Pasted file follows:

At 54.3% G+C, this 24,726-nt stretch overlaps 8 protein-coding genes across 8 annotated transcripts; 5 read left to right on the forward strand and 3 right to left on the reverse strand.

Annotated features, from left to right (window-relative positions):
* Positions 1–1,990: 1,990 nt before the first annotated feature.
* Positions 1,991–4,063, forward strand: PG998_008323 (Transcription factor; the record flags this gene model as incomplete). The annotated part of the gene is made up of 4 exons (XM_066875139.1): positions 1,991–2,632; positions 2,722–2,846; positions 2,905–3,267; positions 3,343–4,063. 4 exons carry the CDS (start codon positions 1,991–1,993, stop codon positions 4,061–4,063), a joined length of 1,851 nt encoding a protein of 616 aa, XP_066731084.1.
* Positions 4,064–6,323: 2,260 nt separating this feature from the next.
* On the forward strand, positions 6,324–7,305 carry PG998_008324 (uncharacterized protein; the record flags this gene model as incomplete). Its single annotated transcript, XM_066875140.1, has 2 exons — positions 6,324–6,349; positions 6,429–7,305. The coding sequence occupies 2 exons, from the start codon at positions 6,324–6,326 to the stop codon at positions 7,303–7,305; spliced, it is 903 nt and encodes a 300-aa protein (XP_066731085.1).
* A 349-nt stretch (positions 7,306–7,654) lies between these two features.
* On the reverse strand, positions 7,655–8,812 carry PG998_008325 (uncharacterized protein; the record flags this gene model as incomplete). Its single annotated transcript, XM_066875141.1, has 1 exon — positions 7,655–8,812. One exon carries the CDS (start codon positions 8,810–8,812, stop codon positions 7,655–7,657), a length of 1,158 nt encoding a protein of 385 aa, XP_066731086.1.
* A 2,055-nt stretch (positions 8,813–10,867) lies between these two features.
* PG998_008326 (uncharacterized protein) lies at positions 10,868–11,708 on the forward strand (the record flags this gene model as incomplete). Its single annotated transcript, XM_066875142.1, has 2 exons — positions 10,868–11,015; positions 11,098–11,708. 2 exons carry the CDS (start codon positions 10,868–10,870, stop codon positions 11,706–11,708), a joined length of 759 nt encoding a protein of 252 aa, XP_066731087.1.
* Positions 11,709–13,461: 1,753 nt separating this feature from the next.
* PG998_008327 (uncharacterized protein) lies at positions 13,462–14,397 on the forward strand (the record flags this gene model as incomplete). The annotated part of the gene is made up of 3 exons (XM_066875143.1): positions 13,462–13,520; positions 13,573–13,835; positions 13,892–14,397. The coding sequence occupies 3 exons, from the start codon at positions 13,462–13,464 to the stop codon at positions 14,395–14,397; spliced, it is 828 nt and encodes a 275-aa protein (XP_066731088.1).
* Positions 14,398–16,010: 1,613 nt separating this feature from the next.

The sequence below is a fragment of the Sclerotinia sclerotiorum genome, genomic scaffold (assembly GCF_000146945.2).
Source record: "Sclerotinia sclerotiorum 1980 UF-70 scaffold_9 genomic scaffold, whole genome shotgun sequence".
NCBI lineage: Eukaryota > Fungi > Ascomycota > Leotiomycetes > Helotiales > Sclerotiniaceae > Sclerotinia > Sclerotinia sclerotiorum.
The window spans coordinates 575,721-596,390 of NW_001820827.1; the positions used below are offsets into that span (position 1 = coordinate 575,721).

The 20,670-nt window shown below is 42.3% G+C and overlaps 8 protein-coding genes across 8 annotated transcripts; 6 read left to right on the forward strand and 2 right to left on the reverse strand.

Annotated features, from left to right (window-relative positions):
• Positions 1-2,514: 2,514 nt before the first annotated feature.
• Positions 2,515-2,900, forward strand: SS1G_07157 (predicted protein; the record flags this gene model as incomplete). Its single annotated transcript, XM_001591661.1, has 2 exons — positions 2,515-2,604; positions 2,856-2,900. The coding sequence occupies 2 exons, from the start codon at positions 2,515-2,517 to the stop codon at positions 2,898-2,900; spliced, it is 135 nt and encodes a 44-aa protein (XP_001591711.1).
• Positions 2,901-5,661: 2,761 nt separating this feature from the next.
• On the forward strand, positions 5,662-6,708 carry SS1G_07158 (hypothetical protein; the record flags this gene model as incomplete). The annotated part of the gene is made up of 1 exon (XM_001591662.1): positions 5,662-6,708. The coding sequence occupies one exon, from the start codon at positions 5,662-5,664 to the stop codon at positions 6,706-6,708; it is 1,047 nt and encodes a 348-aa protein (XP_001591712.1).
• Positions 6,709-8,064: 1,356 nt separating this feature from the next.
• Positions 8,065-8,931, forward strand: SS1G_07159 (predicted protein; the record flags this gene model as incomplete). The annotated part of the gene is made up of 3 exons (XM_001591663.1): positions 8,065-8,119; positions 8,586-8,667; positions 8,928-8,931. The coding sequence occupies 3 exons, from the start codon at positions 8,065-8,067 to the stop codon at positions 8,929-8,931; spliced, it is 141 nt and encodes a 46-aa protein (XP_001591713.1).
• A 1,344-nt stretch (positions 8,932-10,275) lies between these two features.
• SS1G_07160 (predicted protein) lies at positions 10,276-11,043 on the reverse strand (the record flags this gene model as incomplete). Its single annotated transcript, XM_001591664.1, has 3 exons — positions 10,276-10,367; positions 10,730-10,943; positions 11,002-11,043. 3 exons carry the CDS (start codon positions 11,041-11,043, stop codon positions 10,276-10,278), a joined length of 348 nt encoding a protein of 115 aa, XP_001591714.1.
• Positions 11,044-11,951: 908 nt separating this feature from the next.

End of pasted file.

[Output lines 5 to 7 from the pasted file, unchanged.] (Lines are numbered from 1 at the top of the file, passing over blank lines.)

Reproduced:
* Positions 4,064–6,323: 2,260 nt separating this feature from the next.
* On the forward strand, positions 6,324–7,305 carry PG998_008324 (uncharacterized protein; the record flags this gene model as incomplete). Its single annotated transcript, XM_066875140.1, has 2 exons — positions 6,324–6,349; positions 6,429–7,305. The coding sequence occupies 2 exons, from the start codon at positions 6,324–6,326 to the stop codon at positions 7,303–7,305; spliced, it is 903 nt and encodes a 300-aa protein (XP_066731085.1).
* A 349-nt stretch (positions 7,306–7,654) lies between these two features.